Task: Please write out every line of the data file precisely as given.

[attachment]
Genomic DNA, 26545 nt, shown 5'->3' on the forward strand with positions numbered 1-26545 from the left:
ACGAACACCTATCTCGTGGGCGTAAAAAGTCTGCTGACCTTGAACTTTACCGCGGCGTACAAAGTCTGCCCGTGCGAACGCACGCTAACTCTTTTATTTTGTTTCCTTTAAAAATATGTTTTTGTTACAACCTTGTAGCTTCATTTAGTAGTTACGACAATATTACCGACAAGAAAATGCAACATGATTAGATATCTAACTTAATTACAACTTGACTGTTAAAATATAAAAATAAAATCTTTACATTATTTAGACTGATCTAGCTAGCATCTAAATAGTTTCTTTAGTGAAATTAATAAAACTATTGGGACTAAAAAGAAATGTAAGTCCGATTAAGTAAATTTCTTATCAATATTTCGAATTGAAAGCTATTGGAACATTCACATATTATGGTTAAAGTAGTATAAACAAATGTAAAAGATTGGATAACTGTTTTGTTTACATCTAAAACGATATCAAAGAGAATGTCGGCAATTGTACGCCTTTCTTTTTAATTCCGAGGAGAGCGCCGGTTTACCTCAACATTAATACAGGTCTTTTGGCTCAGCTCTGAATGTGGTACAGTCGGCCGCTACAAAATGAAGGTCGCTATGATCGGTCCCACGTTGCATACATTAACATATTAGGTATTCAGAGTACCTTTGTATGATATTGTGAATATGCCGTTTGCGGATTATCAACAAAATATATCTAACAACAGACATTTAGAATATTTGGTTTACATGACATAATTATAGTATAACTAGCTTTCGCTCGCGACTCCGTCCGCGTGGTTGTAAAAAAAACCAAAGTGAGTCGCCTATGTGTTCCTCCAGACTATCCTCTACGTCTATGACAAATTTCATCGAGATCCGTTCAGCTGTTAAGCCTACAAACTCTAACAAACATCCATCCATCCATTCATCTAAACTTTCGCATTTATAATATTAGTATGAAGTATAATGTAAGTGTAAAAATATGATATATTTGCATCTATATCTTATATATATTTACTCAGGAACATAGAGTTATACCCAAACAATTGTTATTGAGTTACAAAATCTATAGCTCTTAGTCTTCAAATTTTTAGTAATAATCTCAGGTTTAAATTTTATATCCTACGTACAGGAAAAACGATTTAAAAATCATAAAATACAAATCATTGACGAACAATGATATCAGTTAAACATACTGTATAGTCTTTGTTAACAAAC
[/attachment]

Genomic DNA, 26545 nt, shown 5'->3' on the forward strand with positions numbered 1-26545 from the left:
ACGAACACCTATCTCGTGGGCGTAAAAAGTCTGCTGACCTTGAACTTTACCGCGGCGTACAAAGTCTGCCCGTGCGAACGCACGCTAACTCTTTTATTTTGTTTCCTTTAAAAATATGTTTTTGTTACAACCTTGTAGCTTCATTTAGTAGTTACGACAATATTACCGACAAGAAAATGCAACATGATTAGATATCTAACTTAATTACAACTTGACTGTTAAAATATAAAAATAAAATCTTTACATTATTTAGACTGATCTAGCTAGCATCTAAATAGTTTCTTTAGTGAAATTAATAAAACTATTGGGACTAAAAAGAAATGTAAGTCCGATTAAGTAAATTTCTTATCAATATTTCGAATTGAAAGCTATTGGAACATTCACATATTATGGTTAAAGTAGTATAAACAAATGTAAAAGATTGGATAACTGTTTTGTTTACATCTAAAACGATATCAAAGAGAATGTCGGCAATTGTACGCCTTTCTTTTTAATTCCGAGGAGAGCGCCGGTTTACCTCAACATTAATACAGGTCTTTTGGCTCAGCTCTGAATGTGGTACAGTCGGCCGCTACAAAATGAAGGTCGCTATGATCGGTCCCACGTTGCATACATTAACATATTAGGTATTCAGAGTACCTTTGTATGATATTGTGAATATGCCGTTTGCGGATTATCAACAAAATATATCTAACAACAGACATTTAGAATATTTGGTTTACATGACATAATTATAGTATAACTAGCTTTCGCTCGCGACTCCGTCCGCGTGGTTGTAAAAAAAACCAAAGTGAGTCGCCTATGTGTTCCTCCAGACTATCCTCTACGTCTATGACAAATTTCATCGAGATCCGTTCAGCTGTTAAGCCTACAAACTCTAACAAACATCCATCCATCCATTCATCTAAACTTTCGCATTTATAATATTAGTATGAAGTATAATGTAAGTGTAAAAATATGATATATTTGCATCTATATCTTATATATATTTACTCAGGAACATAGAGTTATACCCAAACAATTGTTATTGAGTTACAAAATCTATAGCTCTTAGTCTTCAAATTTTTAGTAATAATCTCAGGTTTAAATTTTATATCCTACGTACAGGAAAAACGATTTAAAAATCATAAAATACAAATCATTGACGAACAATGATATCAGTTAAACATACTGTATAGTCTTTGTTAACAAAC